“We established a lot of services that were web-based or mobile-based solutions for people,” he explains. “However, five years ago, we should have co-operated and partnered with social media companies in order to have better penetration as it is much simpler to link to WhatsApp or Facebook.”
Ermolaev and his team are now setting their sights on 2030 and no doubt hoping to anticipate future technologies.
Included in the Smart Moscow 2030 strategy are citizen, business and government expectations of what they all want from the strategy and what they expect from the future.
‘We want to move all government services to AI.’
“The major aspect of it is to use digital technology to improve the standard of living and quality of life, and ensure economic development through personal development and entrepreneurship,” he says. “Smart people is about digitalizing and saving time and giving this time back to people to do what they want from it, whether it be leisure, entertainment or more time with the family.”
The days of the infamous civil servant ‘pen pusher’ are numbered. AI features large in the strategy with the city boldly declaring that AI will substitute city officials that deal with application forms and approval processes.
Blockchain is as a major component of the city’s digital strategy, and Moscow wants to be a leader in its application.
The city was one of the first to introduce blockchain in e-voting and under the city’s Active Citizen programme, residents vote on government proposals and users can monitor the polls in real time and verify the authenticity of results. Over two million people have voted on initiatives from speed limit restrictions to renaming streets.
“We want to move all government services to AI,” says Ermolaev. “When the machines make a decision it needs to be based on blockchain as people need to trust those machines.”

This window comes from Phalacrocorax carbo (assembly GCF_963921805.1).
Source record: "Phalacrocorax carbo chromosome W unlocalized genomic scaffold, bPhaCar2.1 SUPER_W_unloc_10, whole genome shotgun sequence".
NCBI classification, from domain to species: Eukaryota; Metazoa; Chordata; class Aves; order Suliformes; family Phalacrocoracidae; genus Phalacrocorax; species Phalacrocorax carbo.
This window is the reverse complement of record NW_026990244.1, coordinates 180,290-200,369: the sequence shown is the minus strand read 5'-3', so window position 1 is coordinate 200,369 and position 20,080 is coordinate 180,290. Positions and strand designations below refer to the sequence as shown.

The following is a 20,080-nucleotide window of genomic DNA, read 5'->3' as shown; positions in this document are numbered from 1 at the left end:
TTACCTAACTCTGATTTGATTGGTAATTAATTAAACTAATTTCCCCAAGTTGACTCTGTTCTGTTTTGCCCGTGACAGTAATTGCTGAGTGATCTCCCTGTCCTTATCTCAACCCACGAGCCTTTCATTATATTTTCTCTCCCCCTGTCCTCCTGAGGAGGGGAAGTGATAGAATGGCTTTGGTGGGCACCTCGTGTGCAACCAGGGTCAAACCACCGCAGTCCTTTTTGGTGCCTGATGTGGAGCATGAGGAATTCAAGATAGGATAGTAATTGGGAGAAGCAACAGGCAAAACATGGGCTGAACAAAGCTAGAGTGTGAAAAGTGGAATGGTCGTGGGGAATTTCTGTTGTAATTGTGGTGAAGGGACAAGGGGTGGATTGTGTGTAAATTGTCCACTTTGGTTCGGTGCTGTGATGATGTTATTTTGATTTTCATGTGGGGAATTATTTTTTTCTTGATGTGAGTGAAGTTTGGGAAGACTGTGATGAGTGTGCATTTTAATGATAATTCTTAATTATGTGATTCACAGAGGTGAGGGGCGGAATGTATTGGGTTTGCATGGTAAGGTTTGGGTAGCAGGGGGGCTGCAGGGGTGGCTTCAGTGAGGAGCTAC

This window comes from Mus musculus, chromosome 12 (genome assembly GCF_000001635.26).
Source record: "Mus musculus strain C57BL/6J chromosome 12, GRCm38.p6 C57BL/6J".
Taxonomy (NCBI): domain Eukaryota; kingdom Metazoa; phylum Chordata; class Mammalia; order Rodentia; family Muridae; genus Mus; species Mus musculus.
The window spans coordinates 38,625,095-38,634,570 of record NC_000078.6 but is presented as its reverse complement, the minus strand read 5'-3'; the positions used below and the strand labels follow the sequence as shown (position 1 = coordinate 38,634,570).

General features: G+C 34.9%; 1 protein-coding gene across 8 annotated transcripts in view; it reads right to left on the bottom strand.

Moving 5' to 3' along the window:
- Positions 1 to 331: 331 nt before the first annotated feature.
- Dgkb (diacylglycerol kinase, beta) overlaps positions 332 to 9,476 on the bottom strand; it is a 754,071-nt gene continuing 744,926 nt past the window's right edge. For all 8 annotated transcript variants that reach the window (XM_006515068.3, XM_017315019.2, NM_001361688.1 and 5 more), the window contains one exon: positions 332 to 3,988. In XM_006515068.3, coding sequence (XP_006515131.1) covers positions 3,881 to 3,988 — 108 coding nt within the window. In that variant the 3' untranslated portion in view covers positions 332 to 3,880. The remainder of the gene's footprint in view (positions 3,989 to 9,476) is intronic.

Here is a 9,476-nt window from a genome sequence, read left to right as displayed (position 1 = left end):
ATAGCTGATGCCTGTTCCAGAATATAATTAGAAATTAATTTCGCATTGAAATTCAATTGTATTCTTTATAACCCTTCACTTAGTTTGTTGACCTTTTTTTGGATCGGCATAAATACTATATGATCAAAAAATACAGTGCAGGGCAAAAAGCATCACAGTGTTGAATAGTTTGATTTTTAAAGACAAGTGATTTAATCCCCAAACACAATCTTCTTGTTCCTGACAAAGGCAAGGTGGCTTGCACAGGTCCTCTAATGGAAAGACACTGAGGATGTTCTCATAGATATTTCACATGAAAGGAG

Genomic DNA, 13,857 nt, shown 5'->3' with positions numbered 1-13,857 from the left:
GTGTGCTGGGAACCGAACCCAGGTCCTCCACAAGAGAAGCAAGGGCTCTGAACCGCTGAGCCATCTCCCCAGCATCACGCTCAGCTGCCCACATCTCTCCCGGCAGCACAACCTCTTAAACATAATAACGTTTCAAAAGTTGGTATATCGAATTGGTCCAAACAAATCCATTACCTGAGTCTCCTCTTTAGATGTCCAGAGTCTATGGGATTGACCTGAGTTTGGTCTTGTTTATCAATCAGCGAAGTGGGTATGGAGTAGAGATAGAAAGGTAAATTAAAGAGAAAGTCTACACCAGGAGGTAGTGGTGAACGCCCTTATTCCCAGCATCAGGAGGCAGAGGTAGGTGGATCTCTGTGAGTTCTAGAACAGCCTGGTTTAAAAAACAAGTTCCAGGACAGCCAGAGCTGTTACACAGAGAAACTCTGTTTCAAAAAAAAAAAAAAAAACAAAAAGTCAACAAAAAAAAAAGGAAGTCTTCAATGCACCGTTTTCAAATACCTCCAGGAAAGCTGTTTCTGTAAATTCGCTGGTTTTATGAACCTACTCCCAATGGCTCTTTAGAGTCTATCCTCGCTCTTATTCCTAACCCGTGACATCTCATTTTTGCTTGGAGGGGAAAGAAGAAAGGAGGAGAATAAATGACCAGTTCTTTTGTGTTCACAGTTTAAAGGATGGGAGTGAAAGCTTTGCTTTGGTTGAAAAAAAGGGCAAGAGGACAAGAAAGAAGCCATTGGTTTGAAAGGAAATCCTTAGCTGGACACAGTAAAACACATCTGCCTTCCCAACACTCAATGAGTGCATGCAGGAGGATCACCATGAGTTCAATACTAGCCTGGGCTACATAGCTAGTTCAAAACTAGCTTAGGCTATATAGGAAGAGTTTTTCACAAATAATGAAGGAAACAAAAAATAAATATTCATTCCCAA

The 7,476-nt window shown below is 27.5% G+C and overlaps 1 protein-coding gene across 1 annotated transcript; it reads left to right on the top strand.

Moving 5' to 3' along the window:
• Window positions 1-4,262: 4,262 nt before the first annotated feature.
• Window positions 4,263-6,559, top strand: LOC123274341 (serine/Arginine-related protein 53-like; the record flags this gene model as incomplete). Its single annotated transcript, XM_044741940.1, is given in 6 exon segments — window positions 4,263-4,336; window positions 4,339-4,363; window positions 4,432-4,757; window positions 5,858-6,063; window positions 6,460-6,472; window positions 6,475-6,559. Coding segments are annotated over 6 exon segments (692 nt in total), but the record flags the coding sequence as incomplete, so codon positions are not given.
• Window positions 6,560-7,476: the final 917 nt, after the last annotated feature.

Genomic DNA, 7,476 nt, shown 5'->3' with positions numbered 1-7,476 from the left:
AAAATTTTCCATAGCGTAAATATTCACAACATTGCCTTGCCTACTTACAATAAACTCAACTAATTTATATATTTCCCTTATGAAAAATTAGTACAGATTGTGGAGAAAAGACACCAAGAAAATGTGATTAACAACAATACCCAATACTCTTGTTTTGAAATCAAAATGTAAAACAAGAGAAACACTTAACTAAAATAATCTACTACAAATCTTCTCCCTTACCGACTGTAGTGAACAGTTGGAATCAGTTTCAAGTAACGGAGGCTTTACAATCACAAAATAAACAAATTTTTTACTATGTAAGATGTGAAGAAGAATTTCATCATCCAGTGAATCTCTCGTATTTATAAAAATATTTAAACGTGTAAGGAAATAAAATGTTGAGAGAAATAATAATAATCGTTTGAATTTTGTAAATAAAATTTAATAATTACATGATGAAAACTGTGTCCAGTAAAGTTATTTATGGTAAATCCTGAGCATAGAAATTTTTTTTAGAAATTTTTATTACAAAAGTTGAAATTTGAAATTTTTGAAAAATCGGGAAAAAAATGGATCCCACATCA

He admits however that there still exists the problem over literacy of the technology and the difficulty of explaining to people what exactly blockchain is and what it can achieve.
As one observer wryly whispered during a briefing, ‘I thought Russia was broke?’, the question remains on how future smart city initiatives are to be funded.
Ermolaev says that the total annual budget for the city is US$1 billion, yet what is actually needed is ten times this amount. Final costing and exact funding of the strategy are still to be worked out, but Ermolaev says the city will be more open to more direct investment from business.
“We will buy a lot ‘as a service’ from business,” he explains. “For example, in healthcare we bought one Internet connection for each doctor which includes the computer, the support, the printer, the paper and so on. I only pay for the connection to all this stuff. They provide the cap-ex [capital expenditure] and I pay the op-ex [operating expense].”
He adds that through taxes and working with business to make investments this will save money in the long run and reduce budget pressures due to the efficiencies. He is also aware that he needs to convince business leaders.
“It is a huge amount of money,” he says. “Business will need to believe they will have a payback from the strategy.”
With the mayor due to sign off on the strategy by the end of the year it remains to be seen if the Russian capital can continue to develop into a leading smart city. It will take a lot more than a cup of coffee to convince business leaders that Moscow is on the right track with its digital ambitions.
Moscow’s smart city initiatives in action
Until now, 233 streets, squares and embankments have been renovated over the last three years with an investment of US$1.6 billion. Six-hundred kilometres of overhead wiring was moved underground and 12,500 trees were planted in streets, parks and embankments. Pedestrian traffic rose by 70 percent and traffic speed increased by 10 percent.
Residents can see information about traffic on large screens installed along roads. Public transport routes are optimised based on data from GPS and GLONASS (Russia’s GPS) sensors. A new situational traffic centre taps into 150,000 cameras to improve traffic flow, spot breakdowns, assist emergency vehicles and monitor roads for snow removal.
For utility vehicles, including snow ploughs, the system automatically indicates the work period and calculates the most optimal route. The GLONASS system assists in planning routes and fuel sensors contribute to reduce fuel consumption.
Every vote in the system uses blockchain and becomes a publicly viewable transparent smart contract. Once a vote is posted it is listed in a public ledger consisting of all votes that are held across a peer-to-peer network.
Using the latest video analysis and facial recognition technology the city’s network of CCTV cameras takes only 1 second for the AI system to find faces on livestream or in the archive. Seventy percent of crimes are investigated using CCTV. The city also monitors the quality of street cleaning, construction and roadworks, street advertising and retail.